Rolling stock comes in the form DT Swiss R407 hoops with Boost hub spacing which are finished in 39mm Spesh Pathfinder Pro tires.
Look E-765 Gravel
- RRP: £6,300 / $7,500
- Spec: Motor/Battery: Fazua mid-drive motor and 250W battery, Frame/ Fork: Look E-765 carbon fibre, Groupset: SRAM Force 1X, Tyres: WTB Riddler 45c,
- Weight: 13.6kg / 30lb
Look released their all-new gravel bikes and gravel e-bikes at the same time in 2019, a range of high-end carbon fiber bikes that lean toward the racier end of gravel. These lightweight builds are stripped back for speed, so you won’t find any bosses for mounting racks, mudguards or other luggage.
Just like Kinesis (see below), Look has used the Fazua 250W motor and battery system, helping to reduce overall weight. There’s a claimed range of up to 86km / 53mi over mixed surfaces, or 53km / 33mi in urban conditions.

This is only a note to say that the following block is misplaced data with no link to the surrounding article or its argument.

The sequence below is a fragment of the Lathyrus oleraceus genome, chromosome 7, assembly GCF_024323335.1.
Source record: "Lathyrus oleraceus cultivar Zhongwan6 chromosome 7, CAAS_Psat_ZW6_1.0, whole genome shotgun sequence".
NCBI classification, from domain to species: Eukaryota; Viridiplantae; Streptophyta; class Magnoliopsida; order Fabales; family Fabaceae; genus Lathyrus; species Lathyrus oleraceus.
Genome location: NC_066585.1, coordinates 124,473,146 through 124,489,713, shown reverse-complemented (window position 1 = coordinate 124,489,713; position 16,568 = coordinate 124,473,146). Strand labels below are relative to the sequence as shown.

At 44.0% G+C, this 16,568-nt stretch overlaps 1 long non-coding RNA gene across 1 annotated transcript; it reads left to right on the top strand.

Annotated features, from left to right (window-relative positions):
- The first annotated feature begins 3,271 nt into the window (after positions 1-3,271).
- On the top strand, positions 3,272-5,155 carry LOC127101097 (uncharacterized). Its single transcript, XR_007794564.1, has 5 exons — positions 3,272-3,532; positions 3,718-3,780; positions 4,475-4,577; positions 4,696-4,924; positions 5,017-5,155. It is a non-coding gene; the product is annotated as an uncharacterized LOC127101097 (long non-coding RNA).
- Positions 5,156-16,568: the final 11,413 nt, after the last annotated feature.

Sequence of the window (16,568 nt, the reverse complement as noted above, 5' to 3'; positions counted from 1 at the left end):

There’s space for most gravel tires with clearance for 40mm for 700c wheels or 55mm for a 650b, and the electric E-765 Gravel version comes with fairly narrow WTB Riddler 38mm tires.
In the US, Look only offer a SRAM Apex build which costs $7,500 / £5,650 RRP.
- RRP: £4,699 / $5,799
- Spec: Motor/Battery: Bosch Performance Line CX (Gen4), Bosch PowerTube 500Wh battery, Frame/ Fork: Canyon Grail:ON CF (carbon fibre), Groupset: Shimano GRX RX600/812, FSA Cranks, Tyres: Schwalbe G-One Bite 50mm,
- Weight: 17.1 kg / 37.7 lb
Canyon’s offering is specifically targeted for those wanting an electric gravel bike that can tackle more adventurous riding with ease.
Opting for Bosch’s Performance Line CX system — more routinely seen on electric mountain bikes — the motor provides up to 340% support in turbo mode and a generous 85Nm of Torque, designed for scrambling up steep climbs and smashing singletrack.
The disadvantage of this powerful 2.9 kg motor is that this kind of riding heavy on the battery. Canyon has used a larger 500Wh battery to tackle this, which also gives an average 120km / 75mi range, dependant on power settings, terrain, rider weight etc. You can predict your range on any given ride using the Bosch eBike range calculator here.